Celebrating our Nurses in a Year Like No Other

Celebrating our Nurses in a Year Like No Other
Posted on 05/11/2022
Nurse Appreciation Week

Chelsie, a South Milwaukee junior, is a regular in the High School Health Office to keep an eye on her blood pressure. It only takes a moment for Nurse Nikki to put on the pressure cuff and her stethoscope before Chelsie heads back out the door and on to her regular school schedule. Moments earlier, however, another student was feeling terrible and was brought in seated in a wheelchair to have her blood sugar checked. 


Nurses’ offices in each of the district’s six schools see regular visits like Chelsie’s and illnesses like the student in the wheelchair. The school medical staff work with them on top of managing student health plans, coordinating doctor-prescribed medication, and tracking and managing Covid cases. In a year like no other, District Nurse Supervisor Stephanie Cahlamer said her staff of four registered nurses and eight health aids have logged 21,000 visits this school year. 

Cahlamer, who is new to the district, is a board certified critical care registered nurse that concurrently works in the cardiac ICU at Children's Hospital. She is also an Emergency Medical Technician, a Firefighter and recently was a Flight Nurse. She’s seen it all, and like medical staff country-wide during the pandemic, her South Milwaukee staff are going above and beyond to keep students healthy and in school.


“They are busy all of the time,” Cahlamer said. “It’s a lot of putting out little fires everywhere.” 

Helping students navigate Type I diabetes - the kind children are born with - is one critical job the health staff focuses on. There are many students with seizures, medication dependent and accidents or emergencies throughout the day. Students start the year requiring full assistance with their conditions, and with education and training, the students begin to learn how to care for their own medical needs.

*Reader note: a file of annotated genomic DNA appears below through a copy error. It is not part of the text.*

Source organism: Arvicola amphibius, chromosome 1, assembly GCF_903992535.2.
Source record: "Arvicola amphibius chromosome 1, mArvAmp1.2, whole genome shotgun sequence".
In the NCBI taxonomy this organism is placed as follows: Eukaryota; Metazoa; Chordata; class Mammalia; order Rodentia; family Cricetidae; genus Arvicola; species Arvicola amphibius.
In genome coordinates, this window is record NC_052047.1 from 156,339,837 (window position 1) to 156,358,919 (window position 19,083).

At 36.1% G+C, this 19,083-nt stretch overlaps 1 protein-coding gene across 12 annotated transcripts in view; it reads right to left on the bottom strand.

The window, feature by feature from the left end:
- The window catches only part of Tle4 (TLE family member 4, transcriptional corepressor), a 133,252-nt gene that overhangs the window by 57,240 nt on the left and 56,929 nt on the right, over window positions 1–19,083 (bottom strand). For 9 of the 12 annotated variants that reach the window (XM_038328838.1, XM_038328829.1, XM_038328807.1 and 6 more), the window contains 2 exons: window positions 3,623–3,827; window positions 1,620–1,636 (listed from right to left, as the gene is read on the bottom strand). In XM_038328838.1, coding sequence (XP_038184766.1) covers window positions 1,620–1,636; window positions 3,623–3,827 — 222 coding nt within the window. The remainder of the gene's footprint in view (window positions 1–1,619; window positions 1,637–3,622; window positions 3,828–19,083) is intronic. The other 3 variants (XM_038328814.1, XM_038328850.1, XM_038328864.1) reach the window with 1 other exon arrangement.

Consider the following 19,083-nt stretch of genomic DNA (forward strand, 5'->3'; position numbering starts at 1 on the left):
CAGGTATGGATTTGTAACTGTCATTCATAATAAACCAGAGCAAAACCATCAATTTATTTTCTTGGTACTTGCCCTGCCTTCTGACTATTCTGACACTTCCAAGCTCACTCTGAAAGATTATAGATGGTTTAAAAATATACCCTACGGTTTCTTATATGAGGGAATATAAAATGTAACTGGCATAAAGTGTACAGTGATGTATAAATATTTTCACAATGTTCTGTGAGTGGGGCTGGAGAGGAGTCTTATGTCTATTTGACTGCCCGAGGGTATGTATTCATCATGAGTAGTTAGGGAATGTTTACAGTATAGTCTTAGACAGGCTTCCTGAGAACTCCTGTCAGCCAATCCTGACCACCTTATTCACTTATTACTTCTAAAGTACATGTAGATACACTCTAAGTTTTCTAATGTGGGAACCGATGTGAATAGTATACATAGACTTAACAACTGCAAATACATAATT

“We struggle seeing non-compliance due to lack of resources or education. Many students are in a hard spot at home and trying their best to do it on their own, all while navigating the social struggles of school with COVID mixed on top of that. ” Cahlamer said. When they slip up or are overwhelmed with managing a complicated disease, they end up in the nurse’s room. 


This year the nurses have the additional task of managing the impact of the pandemic in South Milwaukee schools. 

”There’s a lot more coordination - communication and policy and protocols,” Cahlamer said. “The goal is to keep students in school and keep them safe at the same time.” 

One of Cahlamer’s staff is responsible for tracking students with the virus, and notifying upset and sometimes angry parents when their students are unable to return to school until after quarantine. Parents are frustrated for good reason. This is a tough time for everyone.

“We try our best to help families who are dealing with a lot,” Cahlamer said.


Many times, the nurses’ office is where social or mental health concerns are identified. Cahlamer and her staff work with teachers whose students appear regularly in the nurses’ office to identify extra support to help keep them in the classrooms.

“The nurses and aides are amazing with the students and the kids trust them. Many times students come in just to talk about what they are struggling with or what they don’t feel comfortable telling anyone else,” Cahlamer said. “There’s a very high number of anxiety and depression issues. A lot of times we see it here first.” 

Depending on the severity, her staff will coordinate with District psychologists and counselors to help the student. 


“Of course, some things can be fixed with an ice pack, a bandaid or a hug like the traditional ‘school nurse’ role is thought of. But it is so much more than that.  Honestly, before I came here I had no idea everything that was involved in school nursing. I am so impressed by my team and how much they care for these kids. The kids, the district, the community and I are so lucky to have them,” Cahlamer said.